Sanitation Standards

Shippers are required to develop and implement procedures that specify their practices for the cleaning, sanitizing and inspecting of their equipment. Factors that need to be considered include:

  • How the vehicle/equipment is being used; and
  • The production stage of the food being transported (raw vs. finished product; open vs. closed package).

2.   Airflow

Proper airflow throughout the refrigerated box is critical in maintaining good quality products. Poor air distribution is one of the primary causes of product deterioration.

When loaded properly, there should be sufficient airflow to maintain cargo temperature throughout the entire cargo space. Physical obstructions or restrictions within the box can cause poor airflow and result in product ‘hot spots,’ contributing to the deterioration of the perishable products.

Stowage inside the reefer container

When consolidating a Reefer container it is important to consider the type of merchandise and packaging used. This helps decide the best consolidation pattern for the cargo based on air circulation requirements around or between the products in the load.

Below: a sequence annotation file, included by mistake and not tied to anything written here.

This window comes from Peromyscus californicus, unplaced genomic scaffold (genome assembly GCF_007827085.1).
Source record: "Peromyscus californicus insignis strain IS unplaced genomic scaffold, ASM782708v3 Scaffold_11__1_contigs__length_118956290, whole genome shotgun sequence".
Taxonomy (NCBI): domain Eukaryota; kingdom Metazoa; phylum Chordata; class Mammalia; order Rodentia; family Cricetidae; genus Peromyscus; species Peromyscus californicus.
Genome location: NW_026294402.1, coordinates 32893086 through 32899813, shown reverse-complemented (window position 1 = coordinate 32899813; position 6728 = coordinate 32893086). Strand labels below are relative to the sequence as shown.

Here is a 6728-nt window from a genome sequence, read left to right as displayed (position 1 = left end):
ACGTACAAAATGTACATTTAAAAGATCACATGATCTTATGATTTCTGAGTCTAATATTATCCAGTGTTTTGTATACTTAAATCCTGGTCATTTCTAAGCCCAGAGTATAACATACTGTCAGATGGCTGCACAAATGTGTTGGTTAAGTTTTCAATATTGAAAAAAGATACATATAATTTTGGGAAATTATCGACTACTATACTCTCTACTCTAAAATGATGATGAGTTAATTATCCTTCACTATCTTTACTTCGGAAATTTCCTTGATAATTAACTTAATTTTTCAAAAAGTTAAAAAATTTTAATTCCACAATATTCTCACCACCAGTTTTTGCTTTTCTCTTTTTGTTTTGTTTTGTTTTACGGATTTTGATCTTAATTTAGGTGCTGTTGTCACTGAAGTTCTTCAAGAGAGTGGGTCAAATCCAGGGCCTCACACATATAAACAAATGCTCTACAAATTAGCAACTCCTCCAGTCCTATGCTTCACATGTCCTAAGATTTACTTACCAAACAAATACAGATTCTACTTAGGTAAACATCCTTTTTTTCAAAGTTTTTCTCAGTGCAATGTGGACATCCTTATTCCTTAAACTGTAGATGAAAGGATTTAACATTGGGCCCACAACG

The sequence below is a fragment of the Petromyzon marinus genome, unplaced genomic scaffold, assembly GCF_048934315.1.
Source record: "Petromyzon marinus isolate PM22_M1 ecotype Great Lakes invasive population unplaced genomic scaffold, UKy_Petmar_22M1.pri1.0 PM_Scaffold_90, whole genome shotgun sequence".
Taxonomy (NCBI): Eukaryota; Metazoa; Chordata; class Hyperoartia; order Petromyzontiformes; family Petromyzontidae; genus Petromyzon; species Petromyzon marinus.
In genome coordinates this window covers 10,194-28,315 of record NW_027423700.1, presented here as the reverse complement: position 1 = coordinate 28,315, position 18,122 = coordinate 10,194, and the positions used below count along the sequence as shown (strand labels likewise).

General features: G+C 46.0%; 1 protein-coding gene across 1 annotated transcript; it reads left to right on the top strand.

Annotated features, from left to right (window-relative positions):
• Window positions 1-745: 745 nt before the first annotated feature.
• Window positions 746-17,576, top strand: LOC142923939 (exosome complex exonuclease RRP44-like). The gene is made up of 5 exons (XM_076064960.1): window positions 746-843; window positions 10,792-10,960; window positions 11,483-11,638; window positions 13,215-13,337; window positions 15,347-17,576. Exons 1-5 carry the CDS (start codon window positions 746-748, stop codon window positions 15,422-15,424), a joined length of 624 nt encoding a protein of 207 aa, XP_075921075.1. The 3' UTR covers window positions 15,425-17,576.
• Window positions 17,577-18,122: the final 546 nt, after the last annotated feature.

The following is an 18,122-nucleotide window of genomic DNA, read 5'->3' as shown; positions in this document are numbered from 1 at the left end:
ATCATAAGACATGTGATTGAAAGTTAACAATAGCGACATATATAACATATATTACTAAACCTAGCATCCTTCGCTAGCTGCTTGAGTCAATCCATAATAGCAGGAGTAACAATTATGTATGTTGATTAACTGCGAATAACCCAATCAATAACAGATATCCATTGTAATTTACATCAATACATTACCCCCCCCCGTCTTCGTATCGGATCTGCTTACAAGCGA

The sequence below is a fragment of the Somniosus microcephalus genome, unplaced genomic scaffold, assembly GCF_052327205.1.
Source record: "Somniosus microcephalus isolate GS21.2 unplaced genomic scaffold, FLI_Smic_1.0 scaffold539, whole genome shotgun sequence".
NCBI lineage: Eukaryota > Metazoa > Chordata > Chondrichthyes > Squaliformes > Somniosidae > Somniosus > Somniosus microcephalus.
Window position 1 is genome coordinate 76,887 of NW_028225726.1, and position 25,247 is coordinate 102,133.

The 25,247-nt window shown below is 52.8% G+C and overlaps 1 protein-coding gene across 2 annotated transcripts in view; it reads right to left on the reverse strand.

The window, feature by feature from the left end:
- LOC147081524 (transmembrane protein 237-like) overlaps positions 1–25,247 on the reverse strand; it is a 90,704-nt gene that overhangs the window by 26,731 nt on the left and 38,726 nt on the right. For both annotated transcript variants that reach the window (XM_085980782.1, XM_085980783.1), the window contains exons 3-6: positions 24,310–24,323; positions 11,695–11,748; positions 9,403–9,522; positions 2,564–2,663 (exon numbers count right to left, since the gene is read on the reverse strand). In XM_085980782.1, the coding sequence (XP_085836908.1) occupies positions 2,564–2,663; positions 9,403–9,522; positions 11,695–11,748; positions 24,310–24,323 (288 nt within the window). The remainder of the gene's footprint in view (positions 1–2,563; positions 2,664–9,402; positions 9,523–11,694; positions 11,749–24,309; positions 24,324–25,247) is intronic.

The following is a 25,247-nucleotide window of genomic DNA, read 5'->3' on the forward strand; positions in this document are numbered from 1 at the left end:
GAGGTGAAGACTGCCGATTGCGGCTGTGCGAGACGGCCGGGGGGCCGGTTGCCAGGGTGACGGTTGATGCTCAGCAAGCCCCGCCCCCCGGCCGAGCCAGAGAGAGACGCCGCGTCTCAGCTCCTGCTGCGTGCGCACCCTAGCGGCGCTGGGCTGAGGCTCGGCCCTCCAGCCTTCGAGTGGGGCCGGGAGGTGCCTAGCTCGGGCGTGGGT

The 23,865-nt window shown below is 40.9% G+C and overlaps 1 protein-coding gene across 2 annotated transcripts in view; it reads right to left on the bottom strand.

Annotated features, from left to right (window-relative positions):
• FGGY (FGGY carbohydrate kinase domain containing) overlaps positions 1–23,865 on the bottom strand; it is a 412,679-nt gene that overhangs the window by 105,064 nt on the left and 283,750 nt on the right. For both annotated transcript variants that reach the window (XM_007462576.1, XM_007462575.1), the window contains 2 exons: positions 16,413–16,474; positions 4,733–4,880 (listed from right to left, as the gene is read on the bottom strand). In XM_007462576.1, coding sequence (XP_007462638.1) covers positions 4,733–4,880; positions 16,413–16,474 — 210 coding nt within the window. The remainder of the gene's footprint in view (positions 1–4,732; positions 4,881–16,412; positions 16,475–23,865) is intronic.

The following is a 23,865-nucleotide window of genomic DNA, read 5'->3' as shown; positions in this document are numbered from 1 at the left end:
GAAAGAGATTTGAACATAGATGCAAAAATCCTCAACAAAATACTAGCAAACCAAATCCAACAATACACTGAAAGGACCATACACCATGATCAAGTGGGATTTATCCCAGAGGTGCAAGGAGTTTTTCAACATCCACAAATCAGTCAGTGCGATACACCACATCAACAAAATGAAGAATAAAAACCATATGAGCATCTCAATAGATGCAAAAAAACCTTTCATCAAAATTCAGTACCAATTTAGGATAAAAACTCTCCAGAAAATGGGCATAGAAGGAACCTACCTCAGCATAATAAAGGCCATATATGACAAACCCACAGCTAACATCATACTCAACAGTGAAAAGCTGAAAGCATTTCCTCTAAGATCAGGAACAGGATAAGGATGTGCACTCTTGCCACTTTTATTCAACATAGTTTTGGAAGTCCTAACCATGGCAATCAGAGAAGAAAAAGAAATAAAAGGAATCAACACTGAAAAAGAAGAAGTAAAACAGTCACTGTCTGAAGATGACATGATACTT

As a general rule, pre-refrigerated frozen cargo only requires airflow around the product, while refrigerated goods, such as fresh fruits and vegetables, require airflow throughout the cargo. This is because refrigerated products generate heat from breathing, which must be eliminated to prevent the cargo from being damaged by temperature changes.

It is essential that when stowing a Reefer container the entire floor is covered up to the edge. This ensures a uniform circulation of air around the container. In cases where the cargo does not cover the entire floor, a filler or dunnage is used to cover empty areas. This is also used to cover central panels containing empty spaces between pallets within a consolidated shipment.

Correct stowage is extremely important to the carriage of containerized reefer cargo. It is important to know that this is frequently outside of the control of the carrier. Cargo is often received in a sealed container already pre-loaded with a specific cargo.